Tag Archive: biology


I’d like to call a moratorium on the use of the word “constructivism” (or “constructionism”) to refer only to social constructivism.

(This post was prompted by Tim  Morton’s Object-Oriented Strategies for Ecological Art, but his point there is somewhat differently directed and mine addresses a more general issue that can still be found in a lot of writing in social and ecological theory, and which concerns what’s at stake when we speak of “constructivism.”)

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(On Kevin Kelly’s “The New Socialism,” Paul Ward’s Medea Hypothesis, Steven Shaviro’s “Against Self-Organization,” and more.)

Self-organizing adaptive systems and other networks are more than just the flavor of the philosophical month; they are a model increasingly used to make sense of the natural and cultural worlds. Generally it’s assumed that such distributed self-organization is a good thing and that our intelligence needs to mirror it as best as possible. This message is reiterated in books like Daniel Goleman’s Ecological Intelligence, a worthy recent entry onto the popular market by the psychologist who popularized the terms social intelligence and emotional intelligence. Summarizing the research of ecological economists and industrial ecologists, among others, Goleman argues that what we need is a “radical transparency” about the entire production and consumption cycle of the products we buy. I’ve only skimmed the book, but I imagine that this argument can be added to the social and emotional intelligence arguments he’s previously made, and perhaps to a “political intelligence” piece that may need to be better developed, so that what we’d get is a radical transparency about the ecological and social justice impacts of the things that make up our world.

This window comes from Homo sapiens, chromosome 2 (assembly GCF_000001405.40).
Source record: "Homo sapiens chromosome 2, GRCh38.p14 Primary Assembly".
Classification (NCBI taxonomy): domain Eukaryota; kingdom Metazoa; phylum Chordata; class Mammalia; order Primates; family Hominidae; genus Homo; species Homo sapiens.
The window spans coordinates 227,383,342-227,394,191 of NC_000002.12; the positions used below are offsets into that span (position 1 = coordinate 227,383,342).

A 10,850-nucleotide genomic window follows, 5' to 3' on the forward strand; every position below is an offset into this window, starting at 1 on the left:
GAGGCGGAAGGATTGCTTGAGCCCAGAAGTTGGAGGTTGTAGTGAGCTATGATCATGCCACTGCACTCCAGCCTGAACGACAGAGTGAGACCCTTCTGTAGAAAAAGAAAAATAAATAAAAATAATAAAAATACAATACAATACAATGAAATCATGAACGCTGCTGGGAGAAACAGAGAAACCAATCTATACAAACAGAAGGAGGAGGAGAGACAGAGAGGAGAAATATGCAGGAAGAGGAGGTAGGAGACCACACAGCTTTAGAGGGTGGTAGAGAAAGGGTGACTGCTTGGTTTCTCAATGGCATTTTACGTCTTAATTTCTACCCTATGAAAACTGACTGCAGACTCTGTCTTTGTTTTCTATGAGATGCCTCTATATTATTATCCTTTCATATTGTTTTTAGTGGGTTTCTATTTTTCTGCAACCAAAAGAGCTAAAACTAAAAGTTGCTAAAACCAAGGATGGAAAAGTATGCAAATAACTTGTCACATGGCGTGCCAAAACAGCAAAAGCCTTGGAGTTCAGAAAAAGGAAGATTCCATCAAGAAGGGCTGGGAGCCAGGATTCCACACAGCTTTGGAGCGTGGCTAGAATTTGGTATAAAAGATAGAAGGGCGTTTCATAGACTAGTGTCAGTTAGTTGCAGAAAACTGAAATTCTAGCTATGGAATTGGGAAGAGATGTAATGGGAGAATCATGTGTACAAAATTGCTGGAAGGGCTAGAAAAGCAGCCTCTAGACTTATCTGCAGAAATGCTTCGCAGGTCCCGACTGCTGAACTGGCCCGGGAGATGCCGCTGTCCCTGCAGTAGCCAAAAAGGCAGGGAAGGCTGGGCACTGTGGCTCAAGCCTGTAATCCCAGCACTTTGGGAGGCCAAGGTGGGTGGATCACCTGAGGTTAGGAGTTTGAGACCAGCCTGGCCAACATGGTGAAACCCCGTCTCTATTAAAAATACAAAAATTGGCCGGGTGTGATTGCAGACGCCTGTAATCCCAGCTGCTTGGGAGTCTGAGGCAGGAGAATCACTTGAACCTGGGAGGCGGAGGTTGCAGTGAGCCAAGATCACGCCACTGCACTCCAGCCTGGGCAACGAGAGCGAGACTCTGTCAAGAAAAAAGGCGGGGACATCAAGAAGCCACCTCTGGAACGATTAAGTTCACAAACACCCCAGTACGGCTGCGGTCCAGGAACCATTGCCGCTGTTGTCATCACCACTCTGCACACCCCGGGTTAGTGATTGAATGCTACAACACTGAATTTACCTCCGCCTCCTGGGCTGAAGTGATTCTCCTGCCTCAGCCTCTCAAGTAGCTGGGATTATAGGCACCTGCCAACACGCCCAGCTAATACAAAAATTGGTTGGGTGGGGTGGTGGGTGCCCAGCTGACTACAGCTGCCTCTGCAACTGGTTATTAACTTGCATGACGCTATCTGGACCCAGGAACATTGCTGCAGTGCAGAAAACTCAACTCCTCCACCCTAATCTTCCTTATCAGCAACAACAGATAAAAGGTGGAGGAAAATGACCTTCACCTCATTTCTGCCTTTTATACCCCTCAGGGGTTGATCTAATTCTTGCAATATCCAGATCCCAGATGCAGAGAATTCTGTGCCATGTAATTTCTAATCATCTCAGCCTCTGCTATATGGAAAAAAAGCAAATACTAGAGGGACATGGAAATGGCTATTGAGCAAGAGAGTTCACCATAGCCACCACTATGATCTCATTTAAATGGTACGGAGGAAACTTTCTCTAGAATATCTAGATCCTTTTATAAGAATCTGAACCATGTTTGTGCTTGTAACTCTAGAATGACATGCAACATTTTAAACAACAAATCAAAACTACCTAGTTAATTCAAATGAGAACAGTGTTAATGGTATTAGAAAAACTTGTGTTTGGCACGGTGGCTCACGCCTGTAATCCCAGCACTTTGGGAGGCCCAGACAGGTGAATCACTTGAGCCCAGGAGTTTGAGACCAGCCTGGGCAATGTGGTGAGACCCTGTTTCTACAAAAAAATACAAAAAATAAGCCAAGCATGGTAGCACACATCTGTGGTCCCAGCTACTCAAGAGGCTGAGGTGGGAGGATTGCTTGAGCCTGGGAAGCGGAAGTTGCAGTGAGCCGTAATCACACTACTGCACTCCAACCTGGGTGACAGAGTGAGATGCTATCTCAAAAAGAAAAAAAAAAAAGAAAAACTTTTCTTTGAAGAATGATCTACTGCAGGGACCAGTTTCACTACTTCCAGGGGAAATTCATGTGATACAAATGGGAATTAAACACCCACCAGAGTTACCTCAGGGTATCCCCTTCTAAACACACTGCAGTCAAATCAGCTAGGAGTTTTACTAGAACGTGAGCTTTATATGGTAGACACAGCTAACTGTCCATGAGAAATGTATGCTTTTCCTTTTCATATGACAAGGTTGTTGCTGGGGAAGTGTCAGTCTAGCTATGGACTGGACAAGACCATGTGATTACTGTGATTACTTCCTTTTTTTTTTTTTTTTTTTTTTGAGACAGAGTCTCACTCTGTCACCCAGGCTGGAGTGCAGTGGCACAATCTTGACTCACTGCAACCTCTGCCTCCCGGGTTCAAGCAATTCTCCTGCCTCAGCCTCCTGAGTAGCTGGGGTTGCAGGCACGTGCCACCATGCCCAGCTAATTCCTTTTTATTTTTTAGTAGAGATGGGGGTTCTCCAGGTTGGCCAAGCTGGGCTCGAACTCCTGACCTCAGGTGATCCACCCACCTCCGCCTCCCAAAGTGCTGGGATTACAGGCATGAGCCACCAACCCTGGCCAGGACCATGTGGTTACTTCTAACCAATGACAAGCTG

Transparency and complexity would seem to go hand in hand, then: the more we are aware of the causal loops making up the increasingly complex systems of our uncertain world, the more capable we are of dealing with the results of those complex feedback loops. But there’s only so much knowing that can go around in a world that’s flooded with information, but in which that information comes primarily in the form of distraction. Both the distribution of knowledge and the economy of attention will be areas we’ll need to be concerned with more and more. On the latter, I highly recommend Sam Anderson’s New York Magazine piece “In Defense of Distraction,” an entertaining jaunt through the landscape of twenty-first century distraction, where attention is increasingly becoming a new currency, and attention aids, from neuroenhancement drugs to mindfulness training, will increasingly provide us with what we need to navigate the world (while remaining upwardly mobile).

To better map out the distributive politics of knowledge and of ecological (and other kinds of) intelligence, we may need to retrieve traditional ideological concepts like “socialism,” and also to examine our assumptions about the nature of the whole system (whether that be global capitalism, the biosphere, or the combination of the two). A couple of recent books and articles can help us think about the ethics and politics of globally distributed intelligence.